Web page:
With the U.S. release this week of the final instalment of Stieg Larsson's Millennium trilogy, the English-speaking world is again given a chance to indulge in a view of Scandinavia that is entirely dystopian. In Larsson's Sweden, the police are useless where they are not corrupt; the countryside is full of violent drug dealers; the rich are utterly unprincipled. It sounds like Mexico in the snow. This is no longer a clean, well-lighted place for Volvo owners. What went wrong?
Crime fiction always exaggerates, and Swedish left-wing crime fiction, the tradition to which Larsson belongs, is a genre quite as stylised as Agatha Christie's. There will always be villainous millionaires and noble women. It is not enough to be a sadistic serial killer: You have to vote conservative as well. But what has changed since the genre was invented in the 1960s by the husband and wife team of Maj Sjöwall and Per Wahlöö is the overwhelming loss of confidence in the future, and in the state. This does reflect reality.
The story of Sweden over the last 50 years has been one of a steady loss of exceptionalism. In some ways the outside world has grown more "Swedish" -- we all wear seatbelts, drink less, and believe in gender equality. At the same time, Sweden has grown much more worldly -- it drinks more, works and earns less, and struggles with the assimilation of immigrants. The Swedes themselves no longer believe in a Swedish model, or, when they do, it's very different from the heavily regulated "people's home" of myth.
Last summer, I was on a panel with Pär Nuder, a Social Democrat intellectual and former finance minister whose description of the Swedish model was one of high taxes but minimal regulation; generous parental leave, but very high female employment; and a much greater reluctance to nationalize failing industries than is found in the rest of Europe, or in the United States for that matter. When Swedish car makers go bust, the state does not bail them out. Volvo is now owned by a Chinese company, and Saab by a Dutch maker of sports cars. Even the school system has been partly privatized, along with almost everything else that the state once owned.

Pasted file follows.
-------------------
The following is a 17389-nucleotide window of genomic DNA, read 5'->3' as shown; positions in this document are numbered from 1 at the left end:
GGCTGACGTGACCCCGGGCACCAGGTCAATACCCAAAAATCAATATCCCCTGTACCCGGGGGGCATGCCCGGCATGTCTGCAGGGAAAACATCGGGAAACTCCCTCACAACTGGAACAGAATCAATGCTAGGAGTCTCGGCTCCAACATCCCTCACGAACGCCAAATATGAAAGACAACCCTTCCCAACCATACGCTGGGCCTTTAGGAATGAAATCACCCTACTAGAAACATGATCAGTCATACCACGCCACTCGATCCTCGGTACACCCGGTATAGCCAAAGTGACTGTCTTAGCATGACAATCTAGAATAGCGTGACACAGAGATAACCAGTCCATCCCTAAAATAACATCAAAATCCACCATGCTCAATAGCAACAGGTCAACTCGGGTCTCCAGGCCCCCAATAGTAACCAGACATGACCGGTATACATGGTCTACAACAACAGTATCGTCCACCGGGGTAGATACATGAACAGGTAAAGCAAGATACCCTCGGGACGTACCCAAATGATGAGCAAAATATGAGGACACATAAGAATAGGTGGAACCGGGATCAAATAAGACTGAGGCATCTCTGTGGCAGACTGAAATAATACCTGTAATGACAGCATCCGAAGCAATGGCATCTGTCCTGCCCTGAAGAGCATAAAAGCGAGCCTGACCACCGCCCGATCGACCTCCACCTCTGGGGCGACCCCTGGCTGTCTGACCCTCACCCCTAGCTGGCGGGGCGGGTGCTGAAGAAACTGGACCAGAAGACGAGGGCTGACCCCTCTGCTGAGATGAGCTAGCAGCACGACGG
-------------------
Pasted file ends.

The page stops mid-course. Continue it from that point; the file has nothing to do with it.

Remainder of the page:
The other point Nuder made was that Sweden is now a country with a sizeable immigrant population. Nearly a fifth of the Swedish population today are people either born abroad or the children of two immigrants, and this figure has risen by about a third in the last decade. Almost everyone from outside the EU has come as a refugee: Over the last decade, the country took in nearly 80,000 refugees from Iraq, which is nearly 1 percent of the population. But though they are not recruited as workers, they are expected to work, and the problem is that there is hardly any heavy industrial work for them to do.
In the far south of the country, where the refugees are concentrated, there is also a fair amount of anti-immigrant sentiment. The elections later this year may well see the Sweden Democrats, a xenophobic and populist party, enter parliament for the first time, and they are already quite important in local politics. Larsson spent almost his entire working life combating such groups, and it is a remarkable fact that Sweden has not had any in parliament before now, while both Denmark and Norway, with much lower levels of immigration, have. But there are some real tensions under the surface.
In Landskrona, a post-industrial town across the strait from Copenhagen that has never recovered from the collapse of its shipyard in the late 1970s, an elderly woman died this spring after she was assaulted over a parking place. To suffer from road rage is a great break with Swedish traditions anyway; in this case, however, the woman and her husband were native Swedes, the young man who hit them an immigrant. There was almost a riot when the case came to court, and the trial had to be moved to a neighbouring city where passions aren't running so high.
If you look at the statistics, Sweden is not a particularly violent country, nor a particularly lenient one to criminals. It is in about the middle of the European averages for both figures. And while the homicide rate has been steadily declining in the United States over the past two decades, in Sweden there were 230 murders in 2009, up from 120 in 1990, when the country seemed a utopia. America still has more killings per capita, but there is a convergence here that doesn't flatter Sweden.